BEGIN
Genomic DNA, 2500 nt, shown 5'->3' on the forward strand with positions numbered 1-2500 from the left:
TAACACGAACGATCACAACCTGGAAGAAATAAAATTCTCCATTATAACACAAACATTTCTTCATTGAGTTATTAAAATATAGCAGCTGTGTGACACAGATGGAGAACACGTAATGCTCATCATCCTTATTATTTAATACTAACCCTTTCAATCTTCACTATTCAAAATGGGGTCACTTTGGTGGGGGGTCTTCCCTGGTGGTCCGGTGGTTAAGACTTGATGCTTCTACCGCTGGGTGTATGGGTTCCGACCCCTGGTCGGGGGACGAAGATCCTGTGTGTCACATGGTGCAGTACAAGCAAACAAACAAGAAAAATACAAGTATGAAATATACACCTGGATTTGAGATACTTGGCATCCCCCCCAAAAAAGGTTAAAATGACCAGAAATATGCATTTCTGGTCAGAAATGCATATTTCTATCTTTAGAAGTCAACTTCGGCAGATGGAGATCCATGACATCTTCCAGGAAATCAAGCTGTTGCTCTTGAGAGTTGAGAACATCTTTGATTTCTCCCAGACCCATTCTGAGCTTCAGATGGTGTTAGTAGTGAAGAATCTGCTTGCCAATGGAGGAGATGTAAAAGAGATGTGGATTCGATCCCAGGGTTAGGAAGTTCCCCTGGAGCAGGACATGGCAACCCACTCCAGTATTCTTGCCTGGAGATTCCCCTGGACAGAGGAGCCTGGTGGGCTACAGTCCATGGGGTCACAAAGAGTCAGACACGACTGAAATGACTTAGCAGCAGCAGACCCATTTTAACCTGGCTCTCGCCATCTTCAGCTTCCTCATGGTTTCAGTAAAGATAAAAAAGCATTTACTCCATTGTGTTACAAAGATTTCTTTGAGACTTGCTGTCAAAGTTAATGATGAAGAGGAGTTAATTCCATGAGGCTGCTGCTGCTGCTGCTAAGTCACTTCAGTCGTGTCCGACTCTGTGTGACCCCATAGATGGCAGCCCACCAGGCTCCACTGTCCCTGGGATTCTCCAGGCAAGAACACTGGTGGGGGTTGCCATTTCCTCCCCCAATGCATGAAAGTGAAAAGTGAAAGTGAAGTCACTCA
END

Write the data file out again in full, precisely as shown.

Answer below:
Genomic DNA, 2500 nt, shown 5'->3' on the forward strand with positions numbered 1-2500 from the left:
TAACACGAACGATCACAACCTGGAAGAAATAAAATTCTCCATTATAACACAAACATTTCTTCATTGAGTTATTAAAATATAGCAGCTGTGTGACACAGATGGAGAACACGTAATGCTCATCATCCTTATTATTTAATACTAACCCTTTCAATCTTCACTATTCAAAATGGGGTCACTTTGGTGGGGGGTCTTCCCTGGTGGTCCGGTGGTTAAGACTTGATGCTTCTACCGCTGGGTGTATGGGTTCCGACCCCTGGTCGGGGGACGAAGATCCTGTGTGTCACATGGTGCAGTACAAGCAAACAAACAAGAAAAATACAAGTATGAAATATACACCTGGATTTGAGATACTTGGCATCCCCCCCAAAAAAGGTTAAAATGACCAGAAATATGCATTTCTGGTCAGAAATGCATATTTCTATCTTTAGAAGTCAACTTCGGCAGATGGAGATCCATGACATCTTCCAGGAAATCAAGCTGTTGCTCTTGAGAGTTGAGAACATCTTTGATTTCTCCCAGACCCATTCTGAGCTTCAGATGGTGTTAGTAGTGAAGAATCTGCTTGCCAATGGAGGAGATGTAAAAGAGATGTGGATTCGATCCCAGGGTTAGGAAGTTCCCCTGGAGCAGGACATGGCAACCCACTCCAGTATTCTTGCCTGGAGATTCCCCTGGACAGAGGAGCCTGGTGGGCTACAGTCCATGGGGTCACAAAGAGTCAGACACGACTGAAATGACTTAGCAGCAGCAGACCCATTTTAACCTGGCTCTCGCCATCTTCAGCTTCCTCATGGTTTCAGTAAAGATAAAAAAGCATTTACTCCATTGTGTTACAAAGATTTCTTTGAGACTTGCTGTCAAAGTTAATGATGAAGAGGAGTTAATTCCATGAGGCTGCTGCTGCTGCTGCTAAGTCACTTCAGTCGTGTCCGACTCTGTGTGACCCCATAGATGGCAGCCCACCAGGCTCCACTGTCCCTGGGATTCTCCAGGCAAGAACACTGGTGGGGGTTGCCATTTCCTCCCCCAATGCATGAAAGTGAAAAGTGAAAGTGAAGTCACTCA